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What Did We Really Expect From Electric Vehicles?

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Nearly everyone watching the electric vehicle, or EV, market has been disappointed by the industry's ramp-up. President Barack Obama pinned his hopes on 1 million vehicles on the road by 2015 and at one time investors thought that number didn't seem all that crazy. Tesla Motors (Nasdaq: TSLA  ) , A123 Systems, and even Polypore International (NYSE: PPO  ) have taken their turns being the next hope for investors in the EV market, but hope is fading for investors.

But the question is what should we really be expecting from EVs? They're so new that few consumers are accustomed to the advantages and drawbacks, and the infrastructure is still in a fairly early phase.

Nearly everyone jumped on the bandwagon early, unlike with hybrids, so capacity doesn't seem to be the issue. In fact, it may be one of the problems right now. The industry built so much capacity and demand ramped so slowly that companies were left with massive losses on unproductive equipment. This drove Ener1 to bankruptcy earlier this year and by the look of it A123 Systems may be next. Battery makers aren't the only companies involved in EVs, but they're more dependent than most on their success so they're a good proxy for the industry.

The problem, so far, has been demand. But should we really be surprised in the current economic environment that few people can afford to buy vehicles that have very real range limitations? In a day and age when the financial argument for a hybrid is questionable, those who buy EVs are going to be those with some extra cash and an eye on the environment, not a desire to save money.

Maybe this is a good thing
There are a few good things that may come out of the industry's turmoil. Companies that go bankrupt aren't liquidating like they are in other emerging industries, such as solar. This is because it isn't usually the technology that's led to their demise, it's the balance sheets companies built by ramping capacity faster than needed. Ener1's bankruptcy was unfortunate for investors, but the company doesn't have any plans to leave the market. From a competitive standpoint, bankruptcy may help lower costs and help the company become profitable.

The industry has also learned a lot about what works and what doesn't. Tesla Motors appears to have massive successes with both its Roadster and Model S, paving the way for EVs, but few others have taken a similar strategy. General Motors and Nissan tried to make EVs for everyone with the Volt and Leaf, respectively, only to find buyers unwilling to spend the extra money on a vehicle that had little appeal outside of its efficiency. Ford's (NYSE: F  ) Focus Electric appears to be on a similarly disappointing path, but it's too early to call its electric version dead on arrival.

What we have learned is that the buyers willing and able to purchase EVs, at least early in the adoption cycle, want an efficient vehicle, but they also want something sexy and inspiring, hence the success of Tesla and the disappointment over the other vehicles. Fisker is another example of a company that had great demand for a high-cost, sexy product that is the high-end version of the Chevy Volt. Fisker was brought down by its own inability to get the Karma into production.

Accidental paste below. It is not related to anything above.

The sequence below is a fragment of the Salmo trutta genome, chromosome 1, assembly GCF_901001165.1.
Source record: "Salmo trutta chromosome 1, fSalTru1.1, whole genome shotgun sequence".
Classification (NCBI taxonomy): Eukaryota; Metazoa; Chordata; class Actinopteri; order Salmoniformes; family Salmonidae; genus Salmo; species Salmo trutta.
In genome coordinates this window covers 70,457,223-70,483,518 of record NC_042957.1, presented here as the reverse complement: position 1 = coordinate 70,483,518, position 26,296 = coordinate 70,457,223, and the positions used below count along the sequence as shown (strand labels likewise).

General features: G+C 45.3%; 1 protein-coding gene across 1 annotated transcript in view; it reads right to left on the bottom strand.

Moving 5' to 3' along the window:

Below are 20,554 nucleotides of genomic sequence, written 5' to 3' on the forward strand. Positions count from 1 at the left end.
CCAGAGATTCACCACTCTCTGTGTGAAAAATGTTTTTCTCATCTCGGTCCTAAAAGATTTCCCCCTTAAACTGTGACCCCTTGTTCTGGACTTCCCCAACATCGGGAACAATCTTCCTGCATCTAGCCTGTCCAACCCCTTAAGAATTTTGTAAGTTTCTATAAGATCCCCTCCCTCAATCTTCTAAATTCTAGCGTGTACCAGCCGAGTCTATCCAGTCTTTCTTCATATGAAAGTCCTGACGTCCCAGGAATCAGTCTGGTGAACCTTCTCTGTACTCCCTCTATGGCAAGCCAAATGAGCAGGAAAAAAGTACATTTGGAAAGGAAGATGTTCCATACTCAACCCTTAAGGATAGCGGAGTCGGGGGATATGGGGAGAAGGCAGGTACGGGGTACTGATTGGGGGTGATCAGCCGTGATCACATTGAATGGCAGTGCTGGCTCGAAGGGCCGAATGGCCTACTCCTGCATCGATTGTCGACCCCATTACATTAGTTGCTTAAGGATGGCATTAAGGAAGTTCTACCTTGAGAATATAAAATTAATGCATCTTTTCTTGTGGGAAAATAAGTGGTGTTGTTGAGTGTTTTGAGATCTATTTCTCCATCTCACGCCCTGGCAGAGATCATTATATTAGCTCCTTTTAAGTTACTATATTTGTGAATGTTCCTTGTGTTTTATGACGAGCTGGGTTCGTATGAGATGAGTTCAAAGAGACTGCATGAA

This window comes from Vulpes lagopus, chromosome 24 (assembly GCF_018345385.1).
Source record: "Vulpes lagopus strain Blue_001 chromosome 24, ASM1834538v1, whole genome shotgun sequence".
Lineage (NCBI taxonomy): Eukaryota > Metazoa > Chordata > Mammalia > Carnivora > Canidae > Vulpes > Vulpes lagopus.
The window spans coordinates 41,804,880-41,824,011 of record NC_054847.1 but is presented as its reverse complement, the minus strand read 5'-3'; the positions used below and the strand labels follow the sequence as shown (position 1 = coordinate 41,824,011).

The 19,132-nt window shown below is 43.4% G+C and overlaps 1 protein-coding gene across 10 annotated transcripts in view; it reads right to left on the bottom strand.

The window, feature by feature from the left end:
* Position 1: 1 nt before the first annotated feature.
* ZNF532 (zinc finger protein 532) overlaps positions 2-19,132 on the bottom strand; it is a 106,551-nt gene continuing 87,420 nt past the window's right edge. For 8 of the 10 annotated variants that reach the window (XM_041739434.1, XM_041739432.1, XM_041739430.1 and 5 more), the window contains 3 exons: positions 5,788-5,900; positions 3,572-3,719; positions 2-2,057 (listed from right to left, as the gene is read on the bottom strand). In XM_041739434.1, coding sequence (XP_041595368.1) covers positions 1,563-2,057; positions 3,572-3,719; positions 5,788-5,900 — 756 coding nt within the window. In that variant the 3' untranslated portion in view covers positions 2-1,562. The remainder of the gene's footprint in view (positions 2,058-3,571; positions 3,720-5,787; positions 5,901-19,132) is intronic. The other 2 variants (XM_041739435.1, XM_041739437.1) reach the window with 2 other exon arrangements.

The industry is learning and adjusting on the fly and that has led to some successes and some failures. If our expectations weren't so high maybe we could see this for what it is, a normal growth spurt that weeds out the real competitors from those who were bound to fail.

One foot in front of the other
The industry has been in something of a chicken-egg conundrum on infrastructure as well. You need a large infrastructure of charging stations to make EVs truly competitive on a national basis and that's just rolling out. AeroVironment (Nasdaq: AVAV  ) and General Electric (NYSE: GE  ) are rolling out large networks of chargers, but our fueling infrastructure wasn't built overnight and neither will an EV infrastructure.

Manufacturers will also learn from their mistakes early in the process. The Focus Electric looks more appealing than earlier models, Tesla has built an attractive second model, and manufacturers like BMW are just starting to dip their toes in the water. This is a normal progression, something that hybrids went through, and we shouldn't be surprised that there have been bumps in the road. Did we really expect a home run right away?

Foolish bottom line
Our expectations were high for EVs, both as a country and as investors, but the industry is still chugging forward. Tesla appears to be turning into a more stable carmaker capable of weathering the current questions the industry is facing.

Polypore is also taking a long-term approach and still has high hopes for the EV market. After releasing first-quarter earnings, management said that demand for EV products should pick up in the second half of the year, so maybe, just maybe, the growth everyone was looking for is just around the corner.

Ener1 and A123 Systems may be casualties, but when you set your sights so high there's a long way to fall. One million EVs by 2015 appears to have been overly optimistic, but the bottom line is that even though we'll fall short of that number, EVs aren't dead yet.

Similar to the solar industry, the electric vehicle market has tremendous potential, but it could take years for the economics to make these cutting-edge products viable. However, there's one company investing millions in both of these sectors – General Electric. For GE, strategic bets in alternative energy are the name of the game. If you're a GE investor, you need to understand the risks and rewards behind each of these bets. To help, we're offering comprehensive coverage for investors in a premium report on General Electric. Download now and you'll receive continuing updates as major events unfold during the year.

Fool contributor Travis Hoium does not have a position in any company mentioned. You can follow Travis on Twitter at @FlushDrawFool, check out his personal stock holdings or follow his CAPS picks at TMFFlushDraw.

The Motley Fool owns shares of Tesla Motors and Ford Motor. Motley Fool newsletter services have recommended buying shares of Tesla Motors, General Motors, AeroVironment, Polypore International, and Ford Motor. Motley Fool newsletter services have recommended creating a synthetic long position in Ford Motor. The Motley Fool has a disclosure policy.

We Fools may not all hold the same opinions, but we all believe that considering a diverse range of insights makes us better investors. Try any of our Foolish newsletter services free for 30 days.

Read/Post Comments (9) | Recommend This Article (7)

Comments from our Foolish Readers